The growing impact of climate on human health has prompted the Australian Medical Association to highlight climate change as a human health “emergency”, it was reported this week.
University of Sydney health experts from the Faculties of Medicine and Health and Health Sciences highlight the health issues.
“The elderly, poor, and people with co-morbidities such as cardiovascular disease are the most vulnerable to extreme heat,” says Associate Professor Ollie Jay, director of the Thermal Ergonomics Laboratory, in the Faculty of Health Sciences at the University of Sydney, and lead researcher of the Research Node on Climate Adaptation and Health at the Charles Perkins Centre.
“Air conditioning use offers by far the greatest protection against heat-related illness in a heatwave; however, some one in four Australians do not have air conditioning – and rising electricity prices and the greater likelihood of blackouts associated with Australia’s imminent energy crisis makes the reliance on widespread air-conditioning use in heatwaves even more tenuous.
“Given the undeniable increase in frequency, intensity, and duration of heatwaves in Australia and worldwide, identifying simple, cost-effective, and sustainable ways of cooling has never been more important.”
Associate Professor Jay is the co-author of a new comment piece in The Lancet on global warming and human health, along with Tony Capon, Australia’s first Professor of Planetary Health, at the University.
“All-time temperature records were set on two consecutive days in late July 2019 in Germany, The Netherlands and Belgium. All-time temperature records were also set in France and the UK, as detailed in our commentary just published in The Lancet.”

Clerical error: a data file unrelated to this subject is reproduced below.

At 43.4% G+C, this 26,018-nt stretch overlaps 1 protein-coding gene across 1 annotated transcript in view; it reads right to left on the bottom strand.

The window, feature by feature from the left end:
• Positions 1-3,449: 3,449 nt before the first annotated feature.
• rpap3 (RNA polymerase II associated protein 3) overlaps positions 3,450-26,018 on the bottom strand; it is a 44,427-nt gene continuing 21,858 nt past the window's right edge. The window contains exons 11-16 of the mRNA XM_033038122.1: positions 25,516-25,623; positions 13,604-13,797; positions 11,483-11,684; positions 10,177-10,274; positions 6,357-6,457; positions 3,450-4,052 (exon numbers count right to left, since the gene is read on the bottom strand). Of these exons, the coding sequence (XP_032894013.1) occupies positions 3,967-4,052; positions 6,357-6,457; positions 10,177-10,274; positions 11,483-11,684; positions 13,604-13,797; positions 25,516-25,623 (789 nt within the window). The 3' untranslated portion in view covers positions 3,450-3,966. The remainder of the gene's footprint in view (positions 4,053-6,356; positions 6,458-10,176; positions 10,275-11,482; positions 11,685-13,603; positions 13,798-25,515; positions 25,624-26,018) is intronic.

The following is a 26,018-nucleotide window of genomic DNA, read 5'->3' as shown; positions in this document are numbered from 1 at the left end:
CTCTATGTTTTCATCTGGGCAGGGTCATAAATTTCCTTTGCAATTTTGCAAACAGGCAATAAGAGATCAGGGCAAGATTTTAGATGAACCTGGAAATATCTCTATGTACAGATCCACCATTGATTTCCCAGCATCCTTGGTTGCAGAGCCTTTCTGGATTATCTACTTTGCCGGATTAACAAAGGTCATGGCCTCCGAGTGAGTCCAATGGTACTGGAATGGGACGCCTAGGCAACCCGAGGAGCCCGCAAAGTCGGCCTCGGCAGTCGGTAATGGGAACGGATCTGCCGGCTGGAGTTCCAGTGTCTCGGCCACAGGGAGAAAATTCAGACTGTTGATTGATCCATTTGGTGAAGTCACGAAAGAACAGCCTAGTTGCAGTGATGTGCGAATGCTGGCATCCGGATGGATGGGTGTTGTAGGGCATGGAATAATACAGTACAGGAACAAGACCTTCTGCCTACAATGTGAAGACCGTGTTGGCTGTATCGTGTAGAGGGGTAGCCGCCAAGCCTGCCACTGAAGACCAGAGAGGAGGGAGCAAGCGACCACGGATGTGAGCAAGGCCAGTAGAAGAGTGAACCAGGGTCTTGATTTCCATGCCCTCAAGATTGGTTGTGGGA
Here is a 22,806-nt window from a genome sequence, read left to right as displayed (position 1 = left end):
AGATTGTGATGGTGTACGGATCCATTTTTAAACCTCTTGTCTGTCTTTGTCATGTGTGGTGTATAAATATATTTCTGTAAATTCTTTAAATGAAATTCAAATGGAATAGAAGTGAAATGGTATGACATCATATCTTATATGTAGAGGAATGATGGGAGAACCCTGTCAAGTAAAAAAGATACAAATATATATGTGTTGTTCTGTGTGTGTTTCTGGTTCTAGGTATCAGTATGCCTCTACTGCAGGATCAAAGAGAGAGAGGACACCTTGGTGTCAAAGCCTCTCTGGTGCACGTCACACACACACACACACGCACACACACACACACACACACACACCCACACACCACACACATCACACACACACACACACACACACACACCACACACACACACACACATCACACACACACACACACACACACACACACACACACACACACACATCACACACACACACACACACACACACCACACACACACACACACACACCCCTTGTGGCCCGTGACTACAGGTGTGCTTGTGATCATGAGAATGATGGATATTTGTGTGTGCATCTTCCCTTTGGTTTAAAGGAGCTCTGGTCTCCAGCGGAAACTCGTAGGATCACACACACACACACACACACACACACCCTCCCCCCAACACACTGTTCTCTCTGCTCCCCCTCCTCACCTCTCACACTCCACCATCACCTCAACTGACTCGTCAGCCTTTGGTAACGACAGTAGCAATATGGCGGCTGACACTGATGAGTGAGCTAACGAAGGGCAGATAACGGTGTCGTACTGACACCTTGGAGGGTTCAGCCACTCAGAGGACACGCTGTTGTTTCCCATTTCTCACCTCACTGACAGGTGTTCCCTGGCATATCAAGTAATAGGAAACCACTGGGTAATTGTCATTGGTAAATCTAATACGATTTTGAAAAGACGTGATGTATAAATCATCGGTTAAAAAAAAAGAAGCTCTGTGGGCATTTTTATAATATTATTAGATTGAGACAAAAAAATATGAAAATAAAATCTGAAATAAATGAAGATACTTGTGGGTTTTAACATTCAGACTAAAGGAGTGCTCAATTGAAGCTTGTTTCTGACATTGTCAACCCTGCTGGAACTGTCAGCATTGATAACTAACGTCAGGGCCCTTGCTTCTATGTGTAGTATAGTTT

“According to the Australian Bureau of Meteorology, seven of Australia’s 10 warmest years since records began have occurred since 2005.”
The Lancet last month published a comment piece on heat and health, led by the University of Sydney. It foreshadowed a series on global warming and health, which is set to be published next year in The Lancet.
“Climate change is causing more frequent and intense natural disasters globally and here in Australia,” says Dr Ying Zhang from the Sydney School of Public Health in the Faculty of Medicine and Health.
“Prolonged droughts, cyclones, floods, bushfires and extreme heat events have significantly increased deaths, injuries, infectious diseases and mental illness in Australia,” says Dr Zhang, who is also a board member of Climate and Health Alliance, Global Climate & Health Alliance.
“Australia alone lost more than $1.3 billion each year due to climate-related extreme events over the 2000-2017 period, according to our research.
“Building community resilience is crucial to protect health from climate change, especially for those who are most vulnerable.”
"A changing climate will influence future mosquito-borne disease threats in Australia, with warmer weather in spring and autumn set to extend the mosquito season,” says Dr Cameron Webb from the Marie Bashir Institute of Infectious Diseases and Biosecurity and Sydney Medical School in Westmead.
“More mosquitoes may mean more disease," Dr Webb says.
"We've seen an increasing burden of disease in many regions of Asia and the Pacific due to mosquito-borne disease, especially dengue – this highlights the importance in understanding the role of climate in driving these outbreaks and how best authorities can tackle this ongoing and complex public health challenge.
“Beyond the direct impacts of climate change on mosquitoes, the way we're trying to ‘green’ our cities by installing water tanks and creating wetlands may also inadvertently create opportunities for mosquitoes."